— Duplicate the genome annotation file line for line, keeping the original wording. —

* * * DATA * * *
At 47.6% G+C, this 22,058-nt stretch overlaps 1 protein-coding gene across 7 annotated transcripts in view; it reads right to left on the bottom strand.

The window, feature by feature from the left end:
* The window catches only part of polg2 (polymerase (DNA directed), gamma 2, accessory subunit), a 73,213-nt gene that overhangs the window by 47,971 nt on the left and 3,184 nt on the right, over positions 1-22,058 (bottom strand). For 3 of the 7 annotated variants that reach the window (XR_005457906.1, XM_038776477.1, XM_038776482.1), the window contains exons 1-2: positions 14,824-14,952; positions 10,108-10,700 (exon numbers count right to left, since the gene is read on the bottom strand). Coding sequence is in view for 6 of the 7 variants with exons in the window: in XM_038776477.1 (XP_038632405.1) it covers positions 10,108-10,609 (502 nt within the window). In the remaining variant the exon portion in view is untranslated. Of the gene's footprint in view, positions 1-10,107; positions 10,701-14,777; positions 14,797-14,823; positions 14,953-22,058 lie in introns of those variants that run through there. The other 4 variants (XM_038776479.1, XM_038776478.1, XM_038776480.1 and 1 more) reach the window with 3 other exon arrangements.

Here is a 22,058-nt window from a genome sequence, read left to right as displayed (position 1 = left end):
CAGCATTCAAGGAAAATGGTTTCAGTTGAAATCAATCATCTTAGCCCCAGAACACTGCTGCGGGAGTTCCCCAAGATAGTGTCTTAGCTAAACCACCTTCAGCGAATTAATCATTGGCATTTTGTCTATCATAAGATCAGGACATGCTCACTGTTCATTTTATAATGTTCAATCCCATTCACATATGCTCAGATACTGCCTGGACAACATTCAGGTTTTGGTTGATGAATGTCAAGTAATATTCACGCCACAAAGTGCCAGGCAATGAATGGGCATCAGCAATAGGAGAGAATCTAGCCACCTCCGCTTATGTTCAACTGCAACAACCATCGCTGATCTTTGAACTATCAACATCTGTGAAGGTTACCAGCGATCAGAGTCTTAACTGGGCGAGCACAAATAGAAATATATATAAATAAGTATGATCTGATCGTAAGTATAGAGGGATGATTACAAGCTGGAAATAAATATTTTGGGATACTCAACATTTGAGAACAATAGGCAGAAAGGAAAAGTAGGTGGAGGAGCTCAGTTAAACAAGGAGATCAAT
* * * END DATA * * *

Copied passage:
At 47.6% G+C, this 22,058-nt stretch overlaps 1 protein-coding gene across 7 annotated transcripts in view; it reads right to left on the bottom strand.

The window, feature by feature from the left end:
* The window catches only part of polg2 (polymerase (DNA directed), gamma 2, accessory subunit), a 73,213-nt gene that overhangs the window by 47,971 nt on the left and 3,184 nt on the right, over positions 1-22,058 (bottom strand). For 3 of the 7 annotated variants that reach the window (XR_005457906.1, XM_038776477.1, XM_038776482.1), the window contains exons 1-2: positions 14,824-14,952; positions 10,108-10,700 (exon numbers count right to left, since the gene is read on the bottom strand). Coding sequence is in view for 6 of the 7 variants with exons in the window: in XM_038776477.1 (XP_038632405.1) it covers positions 10,108-10,609 (502 nt within the window). In the remaining variant the exon portion in view is untranslated. Of the gene's footprint in view, positions 1-10,107; positions 10,701-14,777; positions 14,797-14,823; positions 14,953-22,058 lie in introns of those variants that run through there. The other 4 variants (XM_038776479.1, XM_038776478.1, XM_038776480.1 and 1 more) reach the window with 3 other exon arrangements.

Here is a 22,058-nt window from a genome sequence, read left to right as displayed (position 1 = left end):
CAGCATTCAAGGAAAATGGTTTCAGTTGAAATCAATCATCTTAGCCCCAGAACACTGCTGCGGGAGTTCCCCAAGATAGTGTCTTAGCTAAACCACCTTCAGCGAATTAATCATTGGCATTTTGTCTATCATAAGATCAGGACATGCTCACTGTTCATTTTATAATGTTCAATCCCATTCACATATGCTCAGATACTGCCTGGACAACATTCAGGTTTTGGTTGATGAATGTCAAGTAATATTCACGCCACAAAGTGCCAGGCAATGAATGGGCATCAGCAATAGGAGAGAATCTAGCCACCTCCGCTTATGTTCAACTGCAACAACCATCGCTGATCTTTGAACTATCAACATCTGTGAAGGTTACCAGCGATCAGAGTCTTAACTGGGCGAGCACAAATAGAAATATATATAAATAAGTATGATCTGATCGTAAGTATAGAGGGATGATTACAAGCTGGAAATAAATATTTTGGGATACTCAACATTTGAGAACAATAGGCAGAAAGGAAAAGTAGGTGGAGGAGCTCAGTTAAACAAGGAGATCAAT